And let’s linger on this.
While TD Garden was filled with fans of varying ages—the GA section on the floor was a predominately young crowd. And as these young fans pumped their fists in the air and sang along with “Don’t take it away from me, I need you to hold on to,” did it occur to them that they were rocking out to a song primarily about a man struggling with his God-centric belief system? Or that this song about misplaced faith was older than they were? And did it matter, really, to the young ones or anyone else? How about the obese dude in the John Deere shirt—did it matter to him that this song is about God and not being spurned by an ex lover or your government or your dad or your tractor, and that it’s 24 years old? Or the man in his fifties wearing the Cosby sweater and Hagar slacks pawing the twenty-something next to him and looking like he was gearing up for some date-rapey fun right there in their seats—what was he thinking or feeling during this song (other than the hip/waist/thigh/ass of his poor date)?
“Head Like a Hole,” album-mate of “Terrible Lie,” appeared before the encore break and elicited an even larger crowd reaction, which, OK, fine, but: YAWN. Aren’t we all tired of this song? Fan favorite (and also overplayed) “Closer” did not make an appearance, however, though Reznor and friends did tease a few notes of it during another song. “We’re in this Together” suffered the same obscure fate. But there were lots of favorites and darling deep cuts that were left behind (“Perfect Drug” and “Starfuckers, Inc.” anyone?); just over two hours just isn’t enough time for everything.
Nine tracks from “Hesitation Marks” dotted the show, an expected number considering that’s what the Tension tour is promoting. The fairly basic but very cool light showers of the show’s opening gave way to a high-tech digital-light spectacular, achieved with two screens: one behind the band, one in front. It was a spectacle one would expect from Reznor: digital with human underpinnings, innovative without abandoning the familiar.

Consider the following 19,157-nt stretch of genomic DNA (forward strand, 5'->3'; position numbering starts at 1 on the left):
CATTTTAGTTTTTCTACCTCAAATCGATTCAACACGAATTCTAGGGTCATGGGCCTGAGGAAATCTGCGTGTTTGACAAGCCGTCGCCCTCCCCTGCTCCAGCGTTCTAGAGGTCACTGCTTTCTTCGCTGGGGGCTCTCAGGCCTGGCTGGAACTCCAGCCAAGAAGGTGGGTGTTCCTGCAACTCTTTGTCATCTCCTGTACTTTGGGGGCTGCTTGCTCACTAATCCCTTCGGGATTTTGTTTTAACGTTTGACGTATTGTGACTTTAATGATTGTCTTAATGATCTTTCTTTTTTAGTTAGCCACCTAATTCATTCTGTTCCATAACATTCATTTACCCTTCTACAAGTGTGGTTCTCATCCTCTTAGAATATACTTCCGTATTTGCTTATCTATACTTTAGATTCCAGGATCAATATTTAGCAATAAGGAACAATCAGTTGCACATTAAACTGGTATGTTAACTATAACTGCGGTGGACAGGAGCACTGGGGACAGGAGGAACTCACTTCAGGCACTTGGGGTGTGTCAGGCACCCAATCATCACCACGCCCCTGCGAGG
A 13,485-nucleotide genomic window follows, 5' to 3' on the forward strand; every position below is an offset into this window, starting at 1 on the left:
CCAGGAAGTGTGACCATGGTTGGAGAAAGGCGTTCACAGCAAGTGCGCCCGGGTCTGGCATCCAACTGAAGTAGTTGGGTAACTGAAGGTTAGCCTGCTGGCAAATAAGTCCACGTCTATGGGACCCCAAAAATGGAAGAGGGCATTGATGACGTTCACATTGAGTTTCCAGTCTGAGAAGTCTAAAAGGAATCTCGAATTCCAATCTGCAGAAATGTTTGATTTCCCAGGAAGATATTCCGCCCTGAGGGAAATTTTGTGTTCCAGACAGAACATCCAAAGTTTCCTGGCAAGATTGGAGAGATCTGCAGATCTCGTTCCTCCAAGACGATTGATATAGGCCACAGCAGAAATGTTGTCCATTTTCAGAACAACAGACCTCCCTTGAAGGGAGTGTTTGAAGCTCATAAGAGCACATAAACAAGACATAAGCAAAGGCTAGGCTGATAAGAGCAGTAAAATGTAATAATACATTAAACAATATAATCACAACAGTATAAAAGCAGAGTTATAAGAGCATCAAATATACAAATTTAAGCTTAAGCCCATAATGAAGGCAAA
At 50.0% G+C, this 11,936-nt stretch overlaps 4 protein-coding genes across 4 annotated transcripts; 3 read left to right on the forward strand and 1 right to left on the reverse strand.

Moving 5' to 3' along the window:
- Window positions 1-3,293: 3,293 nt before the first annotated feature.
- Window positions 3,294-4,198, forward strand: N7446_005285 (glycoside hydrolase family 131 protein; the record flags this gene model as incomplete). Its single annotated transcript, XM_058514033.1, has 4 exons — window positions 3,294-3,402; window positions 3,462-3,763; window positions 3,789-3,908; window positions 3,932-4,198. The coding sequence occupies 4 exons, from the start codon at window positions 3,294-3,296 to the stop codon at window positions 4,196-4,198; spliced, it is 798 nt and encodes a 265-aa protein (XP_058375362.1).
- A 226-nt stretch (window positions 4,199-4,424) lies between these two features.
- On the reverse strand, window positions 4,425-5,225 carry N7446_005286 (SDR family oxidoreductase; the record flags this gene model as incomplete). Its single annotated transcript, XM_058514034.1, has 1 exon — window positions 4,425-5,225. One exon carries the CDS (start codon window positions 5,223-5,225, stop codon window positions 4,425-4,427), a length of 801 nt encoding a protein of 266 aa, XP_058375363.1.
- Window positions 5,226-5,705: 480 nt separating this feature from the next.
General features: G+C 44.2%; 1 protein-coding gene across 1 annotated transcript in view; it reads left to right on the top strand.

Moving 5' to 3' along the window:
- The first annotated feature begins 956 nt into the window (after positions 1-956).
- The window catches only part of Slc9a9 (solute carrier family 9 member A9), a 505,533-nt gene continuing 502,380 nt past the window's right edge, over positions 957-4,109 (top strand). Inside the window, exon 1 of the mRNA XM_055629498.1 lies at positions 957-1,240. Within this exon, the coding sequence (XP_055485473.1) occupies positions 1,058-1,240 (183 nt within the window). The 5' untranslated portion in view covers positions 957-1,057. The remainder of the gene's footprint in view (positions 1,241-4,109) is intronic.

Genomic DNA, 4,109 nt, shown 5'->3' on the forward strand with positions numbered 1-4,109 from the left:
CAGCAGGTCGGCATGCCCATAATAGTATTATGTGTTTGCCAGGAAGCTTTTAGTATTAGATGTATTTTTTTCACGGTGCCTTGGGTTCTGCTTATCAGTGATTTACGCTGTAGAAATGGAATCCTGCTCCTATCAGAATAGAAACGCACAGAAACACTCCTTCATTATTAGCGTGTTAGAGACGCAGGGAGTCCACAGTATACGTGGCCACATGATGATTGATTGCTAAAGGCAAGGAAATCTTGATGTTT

Something else to be expected from Reznor: he let the music speak for itself (performed expertly by his backing band, which included two soulful backup singers who brought a new level of excellent to “All Time Low” when they replaced the album’s layered Reznor vocals). This is the extreme end of the veteran-performer approach but can be appreciated. The audience isn’t there to be pandered to; they want to hear the fucking music. Beyond thank yous and good-byes, he addressed the audience only once: “We love you. We don’t take this for granted. We honestly didn’t know people still gave a shit.”
“[Give] a shit” is an understatement. He may’ve come back haunted, but Reznor brought with him the best NIN album we’ve seen in a decade and a live show that rivals any younger acts’ energy.
Keep the tours coming; we’ll keep giving a shit.
“Copy of A,” “1,000,000,” “Terrible Lie,” “March of the Pigs,” “Piggy,” “All Time Low,” “Disappointed,” “Came Back Haunted,” “Find My Way,” “The Frail,” “The Wretched,” “Into the Void,” “Satellite,” “Survivalism,” “Running,” “A Warm Place,” “Somewhat Damaged,” “Wish,” “The Hand that Feeds,” “Head Like a Hole,” (encore) “Even Deeper,” “In This Twilight,” “While I’m Still Here,” “Black Noise,” “Hurt”